The intervertebral discs are anatomical structures that are intercalated between the vertebral bodies. They provide flexibility to the spine, while helping to cushion the loads it receives.
An intervertebral disc is made up of an external part called annulus, which is fibrous in consistency and arranged in layers, and an internal part or nucleus pulposus, which is more gelatinous in consistency as it contains more water.
Over the years, and often due to intercurrent problems throughout life, the discs tend to undergo disc degeneration. A dehydration of the central part or nucleus pulposus takes place, at the same time that the quality of the fibers of the annulus deteriorates, being able to crack or to present breaks or fissures.
When a fissure is wide enough, part of the material of the nucleus may come out to the outside, which receives the name of disc herniation or disc herniation.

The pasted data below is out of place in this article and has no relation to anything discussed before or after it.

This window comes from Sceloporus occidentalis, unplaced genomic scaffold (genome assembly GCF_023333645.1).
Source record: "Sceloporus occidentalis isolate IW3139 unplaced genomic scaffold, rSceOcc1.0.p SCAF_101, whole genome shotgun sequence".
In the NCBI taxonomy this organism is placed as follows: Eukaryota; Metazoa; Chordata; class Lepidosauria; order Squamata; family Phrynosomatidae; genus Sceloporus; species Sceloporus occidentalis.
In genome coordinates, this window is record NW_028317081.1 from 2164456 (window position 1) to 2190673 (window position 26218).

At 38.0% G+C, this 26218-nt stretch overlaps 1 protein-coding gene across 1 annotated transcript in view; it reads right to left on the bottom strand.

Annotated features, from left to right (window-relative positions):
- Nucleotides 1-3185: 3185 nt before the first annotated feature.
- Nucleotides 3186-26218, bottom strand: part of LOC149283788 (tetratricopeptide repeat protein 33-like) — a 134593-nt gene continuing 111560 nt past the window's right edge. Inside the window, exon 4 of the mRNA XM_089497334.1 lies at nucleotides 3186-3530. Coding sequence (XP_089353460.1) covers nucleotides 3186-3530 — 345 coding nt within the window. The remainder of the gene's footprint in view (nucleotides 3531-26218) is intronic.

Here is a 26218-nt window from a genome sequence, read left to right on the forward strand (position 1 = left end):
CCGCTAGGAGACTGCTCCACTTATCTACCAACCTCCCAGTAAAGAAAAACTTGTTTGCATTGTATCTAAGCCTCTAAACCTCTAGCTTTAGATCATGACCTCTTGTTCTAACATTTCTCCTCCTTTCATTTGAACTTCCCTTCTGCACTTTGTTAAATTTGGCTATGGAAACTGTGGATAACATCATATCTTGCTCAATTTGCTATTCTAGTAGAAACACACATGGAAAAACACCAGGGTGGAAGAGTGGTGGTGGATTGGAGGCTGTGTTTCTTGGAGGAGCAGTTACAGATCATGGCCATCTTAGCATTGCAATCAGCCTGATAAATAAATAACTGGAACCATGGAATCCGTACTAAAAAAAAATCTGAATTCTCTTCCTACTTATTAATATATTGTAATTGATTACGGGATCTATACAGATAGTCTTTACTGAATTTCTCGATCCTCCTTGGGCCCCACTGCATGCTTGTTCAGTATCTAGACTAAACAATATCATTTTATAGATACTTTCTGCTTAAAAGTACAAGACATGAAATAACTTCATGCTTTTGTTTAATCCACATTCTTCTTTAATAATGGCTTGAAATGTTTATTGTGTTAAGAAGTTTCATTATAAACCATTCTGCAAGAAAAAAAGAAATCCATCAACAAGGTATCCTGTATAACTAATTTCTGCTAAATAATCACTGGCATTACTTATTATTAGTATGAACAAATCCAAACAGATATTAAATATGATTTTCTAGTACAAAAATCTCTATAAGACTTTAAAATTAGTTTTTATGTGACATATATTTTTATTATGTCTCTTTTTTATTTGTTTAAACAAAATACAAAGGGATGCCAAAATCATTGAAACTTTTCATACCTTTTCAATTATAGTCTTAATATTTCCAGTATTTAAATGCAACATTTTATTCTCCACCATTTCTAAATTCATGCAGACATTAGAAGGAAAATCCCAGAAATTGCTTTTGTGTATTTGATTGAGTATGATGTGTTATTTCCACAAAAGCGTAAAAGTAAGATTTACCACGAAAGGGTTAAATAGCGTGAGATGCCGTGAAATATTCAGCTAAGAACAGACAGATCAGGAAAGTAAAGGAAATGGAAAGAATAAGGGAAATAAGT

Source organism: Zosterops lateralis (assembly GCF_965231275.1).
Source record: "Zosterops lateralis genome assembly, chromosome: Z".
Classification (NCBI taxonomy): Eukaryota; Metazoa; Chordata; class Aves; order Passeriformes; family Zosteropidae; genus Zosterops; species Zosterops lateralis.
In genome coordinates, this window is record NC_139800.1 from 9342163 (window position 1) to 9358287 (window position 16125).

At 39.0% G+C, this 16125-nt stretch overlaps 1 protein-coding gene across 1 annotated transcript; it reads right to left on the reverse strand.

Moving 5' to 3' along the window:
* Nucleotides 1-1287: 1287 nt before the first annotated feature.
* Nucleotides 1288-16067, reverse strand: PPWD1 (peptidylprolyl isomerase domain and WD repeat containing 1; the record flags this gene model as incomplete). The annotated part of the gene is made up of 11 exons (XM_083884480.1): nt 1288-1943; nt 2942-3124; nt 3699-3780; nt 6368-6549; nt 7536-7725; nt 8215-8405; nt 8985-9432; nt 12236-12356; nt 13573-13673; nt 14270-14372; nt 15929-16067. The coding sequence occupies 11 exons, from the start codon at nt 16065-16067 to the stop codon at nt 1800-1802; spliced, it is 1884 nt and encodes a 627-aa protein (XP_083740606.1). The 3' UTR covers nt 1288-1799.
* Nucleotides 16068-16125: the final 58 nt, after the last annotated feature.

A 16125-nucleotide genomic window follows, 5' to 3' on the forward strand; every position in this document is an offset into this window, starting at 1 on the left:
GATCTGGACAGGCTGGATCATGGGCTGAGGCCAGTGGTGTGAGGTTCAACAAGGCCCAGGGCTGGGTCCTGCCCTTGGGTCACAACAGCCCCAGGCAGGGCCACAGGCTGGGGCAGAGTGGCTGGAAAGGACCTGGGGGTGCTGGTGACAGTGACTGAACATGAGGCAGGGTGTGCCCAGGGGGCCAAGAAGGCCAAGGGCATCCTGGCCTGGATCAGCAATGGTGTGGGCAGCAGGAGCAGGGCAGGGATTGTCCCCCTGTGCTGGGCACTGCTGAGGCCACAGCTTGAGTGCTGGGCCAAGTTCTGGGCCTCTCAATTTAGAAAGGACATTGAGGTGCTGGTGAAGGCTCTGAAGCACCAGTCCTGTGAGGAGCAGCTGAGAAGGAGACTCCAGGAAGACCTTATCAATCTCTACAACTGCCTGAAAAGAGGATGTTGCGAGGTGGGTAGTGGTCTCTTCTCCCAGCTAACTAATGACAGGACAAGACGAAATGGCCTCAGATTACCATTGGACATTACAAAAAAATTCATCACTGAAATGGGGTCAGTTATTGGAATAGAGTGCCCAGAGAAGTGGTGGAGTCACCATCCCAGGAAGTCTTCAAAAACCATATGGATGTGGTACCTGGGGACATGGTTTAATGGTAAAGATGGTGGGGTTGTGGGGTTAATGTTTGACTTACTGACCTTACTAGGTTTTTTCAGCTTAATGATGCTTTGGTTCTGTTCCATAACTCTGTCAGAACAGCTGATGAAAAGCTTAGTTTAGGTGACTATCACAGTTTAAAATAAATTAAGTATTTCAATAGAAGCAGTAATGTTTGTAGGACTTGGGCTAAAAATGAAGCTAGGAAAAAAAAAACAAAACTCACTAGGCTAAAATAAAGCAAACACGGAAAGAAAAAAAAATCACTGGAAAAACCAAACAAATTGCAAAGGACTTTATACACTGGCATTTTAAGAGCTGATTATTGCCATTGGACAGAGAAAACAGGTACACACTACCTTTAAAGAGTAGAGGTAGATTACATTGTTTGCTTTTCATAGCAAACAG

If the herniated disc material or disc herniation comes into contact with one of the nerve roots, it can produce a very intense inflammation in the nerve, giving rise to pain that radiates, generally down the leg or down the arm (depending on the location of the problem, lumbar or cervical). This is called radiculalgia. It is familiarly known by the term “sciatica”. It is very often accompanied by pain and muscle spasm in the lower back.
If compression of the nerve root is produced by the hernia, the problems of blood supply to the nerve itself begin, and this can deteriorate and be affected. This is called radiculopathy. In these cases the pain may be accompanied by tingling, loss of sensitivity in the area of pain, and even loss of strength in the affected limb.
Many times herniated discs are found in patients who undergo an MRI (MRI) or a tomography or scan (CT), by chance. The presence of one or more herniated discs in an image does not necessarily mean that there is pain. In fact, the pain may be due to another cause, such as osteoarthritis of the spinal joints.
On the other hand, the finding of a herniated disc in a patient suffering from radicular pain or “sciatica” does not necessarily imply that surgery should be performed to remove the hernia. Prior to surgery there are other treatments that can be definitive, such as infiltrations, intradiscal treatments, pulsed radiofrequency, and others.
Treatment of the Herniated Disc
At Clínica Vertebra we are experts in the diagnosis and treatment of the herniated disc. We offer different treatment options depending on the severity of the hernia.